2. One difference is that the people from the old research labs did/do keep publishing regularly in Theory conferences. Microsoft Research has that feature too, but are there any papers coming out of either Yahoo or Google? You just visited there: do you think that there is anyone there actually still currently doing research in Theory?

  3. I was one of the people who left the theory group to join Google. There seems to be some misinformation about this subject, and I was glad to see Ron comment on the situation at IBM.

    Let me first say that IBM is still a great place to work, and I greatly enjoyed my years there. I had the freedom to do basic research, as well as a good environment to do research that targets "real world" applications. I think the statement that IBM Research is in decline is not true. The company is certainly changing, but it's not the first time in the history of the company. Previous changes arose from the emergence of the PC, the Internet, and now it's the emergence of services. The fact that IBM has sustained some basic research through these changes is a testament to their committment to research.

    It's also false to say that people felt pushed by the need to make their research more relevant. I don't think that was really a factor. If that was the case then we would have gone to universities. They seem like optimal places to isolate yourself from relevance :P

    The statement about "mundane coding" is also strange. For some people, *all* coding is mundane. Most of the coding that we do is for exploratory research involving data, or to make a demo of an algorithmic idea, or to drive it into a product. It's not like we were being asked to write code in something that was irrelevant to our research.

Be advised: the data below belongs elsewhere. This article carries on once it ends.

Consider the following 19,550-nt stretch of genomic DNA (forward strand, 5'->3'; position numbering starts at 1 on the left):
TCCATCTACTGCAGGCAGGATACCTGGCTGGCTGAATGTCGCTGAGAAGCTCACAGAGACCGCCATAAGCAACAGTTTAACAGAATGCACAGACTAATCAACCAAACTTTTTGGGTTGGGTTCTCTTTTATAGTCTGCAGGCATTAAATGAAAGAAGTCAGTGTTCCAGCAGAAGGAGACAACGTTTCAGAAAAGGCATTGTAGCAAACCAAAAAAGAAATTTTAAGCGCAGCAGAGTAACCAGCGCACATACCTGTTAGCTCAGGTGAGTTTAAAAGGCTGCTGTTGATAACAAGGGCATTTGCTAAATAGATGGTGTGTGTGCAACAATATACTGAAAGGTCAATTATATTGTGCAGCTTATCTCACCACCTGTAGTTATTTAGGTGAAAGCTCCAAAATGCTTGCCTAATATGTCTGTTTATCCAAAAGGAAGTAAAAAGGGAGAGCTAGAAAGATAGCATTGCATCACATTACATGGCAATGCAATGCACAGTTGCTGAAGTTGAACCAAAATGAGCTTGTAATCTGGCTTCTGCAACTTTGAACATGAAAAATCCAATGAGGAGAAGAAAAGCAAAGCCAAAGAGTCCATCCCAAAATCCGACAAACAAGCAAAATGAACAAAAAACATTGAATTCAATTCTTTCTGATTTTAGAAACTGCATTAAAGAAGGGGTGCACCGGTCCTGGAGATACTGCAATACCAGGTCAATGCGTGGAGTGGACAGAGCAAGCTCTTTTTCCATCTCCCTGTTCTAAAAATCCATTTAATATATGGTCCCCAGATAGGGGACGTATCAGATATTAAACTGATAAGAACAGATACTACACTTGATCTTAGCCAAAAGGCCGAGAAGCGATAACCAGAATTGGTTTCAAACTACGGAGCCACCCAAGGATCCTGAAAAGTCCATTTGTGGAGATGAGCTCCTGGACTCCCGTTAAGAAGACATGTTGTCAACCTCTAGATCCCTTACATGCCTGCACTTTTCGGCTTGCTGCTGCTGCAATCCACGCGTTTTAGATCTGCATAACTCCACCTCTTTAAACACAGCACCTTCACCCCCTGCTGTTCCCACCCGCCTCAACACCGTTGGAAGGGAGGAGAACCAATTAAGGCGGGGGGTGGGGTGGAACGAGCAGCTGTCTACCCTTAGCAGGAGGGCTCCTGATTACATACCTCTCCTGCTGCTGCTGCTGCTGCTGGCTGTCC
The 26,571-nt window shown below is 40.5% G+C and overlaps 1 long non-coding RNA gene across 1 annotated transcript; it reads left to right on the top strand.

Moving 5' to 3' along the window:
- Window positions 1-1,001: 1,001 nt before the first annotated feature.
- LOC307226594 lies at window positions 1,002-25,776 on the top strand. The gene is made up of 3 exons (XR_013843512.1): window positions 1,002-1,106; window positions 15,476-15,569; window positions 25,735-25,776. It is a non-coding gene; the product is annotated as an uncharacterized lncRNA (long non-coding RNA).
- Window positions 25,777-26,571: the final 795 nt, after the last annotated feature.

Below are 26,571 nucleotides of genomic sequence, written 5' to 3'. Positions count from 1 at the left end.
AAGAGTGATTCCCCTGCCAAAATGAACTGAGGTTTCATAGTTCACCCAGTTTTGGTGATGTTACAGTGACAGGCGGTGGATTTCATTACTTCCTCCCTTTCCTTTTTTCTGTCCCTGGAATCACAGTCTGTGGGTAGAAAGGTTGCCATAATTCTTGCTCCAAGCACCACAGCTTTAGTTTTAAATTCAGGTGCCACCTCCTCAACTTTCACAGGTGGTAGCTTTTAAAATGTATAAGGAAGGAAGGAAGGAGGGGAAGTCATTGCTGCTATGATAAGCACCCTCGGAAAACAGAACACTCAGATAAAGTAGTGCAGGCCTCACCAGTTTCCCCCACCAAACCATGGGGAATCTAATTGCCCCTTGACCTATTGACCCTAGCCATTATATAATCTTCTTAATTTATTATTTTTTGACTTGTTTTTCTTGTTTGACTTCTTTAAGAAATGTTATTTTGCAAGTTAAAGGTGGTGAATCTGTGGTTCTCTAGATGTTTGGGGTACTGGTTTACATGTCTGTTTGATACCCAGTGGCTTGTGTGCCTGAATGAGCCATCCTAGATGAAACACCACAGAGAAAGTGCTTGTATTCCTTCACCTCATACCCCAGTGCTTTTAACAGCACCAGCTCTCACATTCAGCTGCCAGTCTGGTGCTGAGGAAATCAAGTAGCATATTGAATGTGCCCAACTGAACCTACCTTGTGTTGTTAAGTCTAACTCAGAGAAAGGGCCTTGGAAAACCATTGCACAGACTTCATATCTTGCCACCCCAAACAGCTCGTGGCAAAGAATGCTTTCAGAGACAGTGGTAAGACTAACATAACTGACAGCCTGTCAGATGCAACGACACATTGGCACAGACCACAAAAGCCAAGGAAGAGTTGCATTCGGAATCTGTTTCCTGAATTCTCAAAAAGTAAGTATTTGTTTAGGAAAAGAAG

Most of us end up spending some time in our careers doing things that are not writing papers. If you work as a professor, then you're likely to spend a certain amount of time teaching mundane undergraduate courses. Most of us also end up having to referee a crappy paper once in a while. These things are not much fun, but we do these things out of a sense of obligation to our employer or our community. We could all produce more papers if we neglected these activities, but it would be harmful to the field as a whole.

    I think the most interesting issue is how to define the nature of research in an industrial lab, and the relationship of theoretical computer science to the rest of computer science. The statement that "relevance" is harmful to computer science research seems kind of silly to me. Most of us strive for "impact", but we use different metrics to assess what that means. Just look at the difference between algorithm design and complexity. All that really matters it that your metrics align with those of your employer, and that you be personally satisfied with your own metrics.

    As for measuring the paper output of Google or Yahoo!, I think you should look to the future rather than the past. In the early days of Microsoft there wasn't much research activity either...